By Liliana Castillo: CNJ staff writer
A Santa Fe-based think tank says building smaller schools would help lower New Mexico’s dropout rate and raise academic achievement.
Think New Mexico plans to push legislation during the 2009 session to limit enrollment in all New Mexico high schools to no more than 900 students. Schools that have more students and receive funds for at-risk students would be required to establish smaller learning communities by 2011.
Clovis High School houses 1600 students in grades 10-12, with an additional 600 attending the freshman campus, according to school officials.
“Economically, it doesn’t make sense to build a new high school when you don’t have to,” said Clovis Municipal Schools system superintendent Rhonda Seidenwurm.
Fred Nathan, executive director of Think New Mexico, said graduation rates climb because students are “more likely to stick around” if they’re engaged in the education process.
“When children have better, more personal connections to teachers or some adult in high school, the better they do,” Seidenwurm said. “And they will get that (in smaller learning communities.)”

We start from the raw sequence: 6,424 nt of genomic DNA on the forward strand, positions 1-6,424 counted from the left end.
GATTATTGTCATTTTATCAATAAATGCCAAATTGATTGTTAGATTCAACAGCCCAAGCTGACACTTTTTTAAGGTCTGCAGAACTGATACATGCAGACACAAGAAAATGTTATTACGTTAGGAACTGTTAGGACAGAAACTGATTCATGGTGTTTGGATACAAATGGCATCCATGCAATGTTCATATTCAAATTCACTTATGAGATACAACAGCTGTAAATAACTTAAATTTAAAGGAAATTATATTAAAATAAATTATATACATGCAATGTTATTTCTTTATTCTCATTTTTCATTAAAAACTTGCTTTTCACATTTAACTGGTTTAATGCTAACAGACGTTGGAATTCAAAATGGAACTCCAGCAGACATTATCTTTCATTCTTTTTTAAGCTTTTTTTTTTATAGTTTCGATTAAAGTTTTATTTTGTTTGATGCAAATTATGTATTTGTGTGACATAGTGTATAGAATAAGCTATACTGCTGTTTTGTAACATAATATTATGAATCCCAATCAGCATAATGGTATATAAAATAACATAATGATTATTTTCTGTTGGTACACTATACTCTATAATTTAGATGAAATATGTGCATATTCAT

Seidenwurm has other paths towards that end. She said she would like to have a career technical center at Clovis Community College, which would transplant 400-600 students from the main campus.
“It would basically organize kids around interest areas,” she said.
Seidenwurm also said that smaller learning communities would help connect students who aren’t interested in extracurricular activities.
“It’s not as critical for kids that are very involved with extracurricular things; they pretty much connect themselves,” she said. “But for kids that don’t have particular interest outside of the classroom, the smaller learning communities will get them connected.”
Think New Mexico studied the class of 2007 and found that schools in the state with 500-1,000 students had the lowest dropout rate, 31.7 percent.
In addition to limiting the size of high schools to 225 students per grade, Think New Mexico is also proposing to cap enrollment at middle schools at 120 students per grade and at elementary schools at 60 students per grade.
Seidenwurm said keeping elementary schools small won’t be an issue for the district.
“We’ve always had small elementary schools. In some districts, it’s not unusual to have 800-1,000 kids in one elementary school. We’ve always resisted that,” she said.
- The Associated Press contributed to this report.